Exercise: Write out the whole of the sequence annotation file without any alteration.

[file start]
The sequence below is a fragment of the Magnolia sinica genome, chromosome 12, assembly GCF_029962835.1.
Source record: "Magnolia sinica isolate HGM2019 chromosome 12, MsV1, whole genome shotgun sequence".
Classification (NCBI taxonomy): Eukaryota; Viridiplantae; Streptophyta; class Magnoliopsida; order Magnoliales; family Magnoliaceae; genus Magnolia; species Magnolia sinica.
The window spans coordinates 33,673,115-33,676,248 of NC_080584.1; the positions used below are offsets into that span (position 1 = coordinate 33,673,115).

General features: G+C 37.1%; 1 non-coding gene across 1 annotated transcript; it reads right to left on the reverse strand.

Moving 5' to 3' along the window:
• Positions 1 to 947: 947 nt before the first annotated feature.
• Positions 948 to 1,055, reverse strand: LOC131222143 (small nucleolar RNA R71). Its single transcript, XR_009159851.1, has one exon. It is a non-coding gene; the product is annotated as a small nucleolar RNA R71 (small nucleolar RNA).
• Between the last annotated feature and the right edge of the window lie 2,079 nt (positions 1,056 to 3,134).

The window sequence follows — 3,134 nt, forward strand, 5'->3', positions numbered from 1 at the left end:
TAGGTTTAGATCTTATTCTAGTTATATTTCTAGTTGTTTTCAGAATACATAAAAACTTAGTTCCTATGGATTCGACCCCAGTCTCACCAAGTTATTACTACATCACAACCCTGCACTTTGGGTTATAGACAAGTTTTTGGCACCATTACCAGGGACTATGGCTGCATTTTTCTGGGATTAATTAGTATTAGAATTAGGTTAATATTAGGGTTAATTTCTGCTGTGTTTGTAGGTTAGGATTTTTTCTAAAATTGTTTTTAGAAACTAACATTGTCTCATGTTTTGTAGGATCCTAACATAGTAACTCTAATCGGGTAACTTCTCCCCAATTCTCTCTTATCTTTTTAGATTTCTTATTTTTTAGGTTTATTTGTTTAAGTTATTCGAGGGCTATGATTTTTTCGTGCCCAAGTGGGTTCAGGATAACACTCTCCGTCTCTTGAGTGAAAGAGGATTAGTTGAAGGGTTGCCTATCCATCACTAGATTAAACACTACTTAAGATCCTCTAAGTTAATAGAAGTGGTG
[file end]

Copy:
The sequence below is a fragment of the Magnolia sinica genome, chromosome 12, assembly GCF_029962835.1.
Source record: "Magnolia sinica isolate HGM2019 chromosome 12, MsV1, whole genome shotgun sequence".
Classification (NCBI taxonomy): Eukaryota; Viridiplantae; Streptophyta; class Magnoliopsida; order Magnoliales; family Magnoliaceae; genus Magnolia; species Magnolia sinica.
The window spans coordinates 33,673,115-33,676,248 of NC_080584.1; the positions used below are offsets into that span (position 1 = coordinate 33,673,115).

General features: G+C 37.1%; 1 non-coding gene across 1 annotated transcript; it reads right to left on the reverse strand.

Moving 5' to 3' along the window:
• Positions 1 to 947: 947 nt before the first annotated feature.
• Positions 948 to 1,055, reverse strand: LOC131222143 (small nucleolar RNA R71). Its single transcript, XR_009159851.1, has one exon. It is a non-coding gene; the product is annotated as a small nucleolar RNA R71 (small nucleolar RNA).
• Between the last annotated feature and the right edge of the window lie 2,079 nt (positions 1,056 to 3,134).

The window sequence follows — 3,134 nt, forward strand, 5'->3', positions numbered from 1 at the left end:
TAGGTTTAGATCTTATTCTAGTTATATTTCTAGTTGTTTTCAGAATACATAAAAACTTAGTTCCTATGGATTCGACCCCAGTCTCACCAAGTTATTACTACATCACAACCCTGCACTTTGGGTTATAGACAAGTTTTTGGCACCATTACCAGGGACTATGGCTGCATTTTTCTGGGATTAATTAGTATTAGAATTAGGTTAATATTAGGGTTAATTTCTGCTGTGTTTGTAGGTTAGGATTTTTTCTAAAATTGTTTTTAGAAACTAACATTGTCTCATGTTTTGTAGGATCCTAACATAGTAACTCTAATCGGGTAACTTCTCCCCAATTCTCTCTTATCTTTTTAGATTTCTTATTTTTTAGGTTTATTTGTTTAAGTTATTCGAGGGCTATGATTTTTTCGTGCCCAAGTGGGTTCAGGATAACACTCTCCGTCTCTTGAGTGAAAGAGGATTAGTTGAAGGGTTGCCTATCCATCACTAGATTAAACACTACTTAAGATCCTCTAAGTTAATAGAAGTGGTG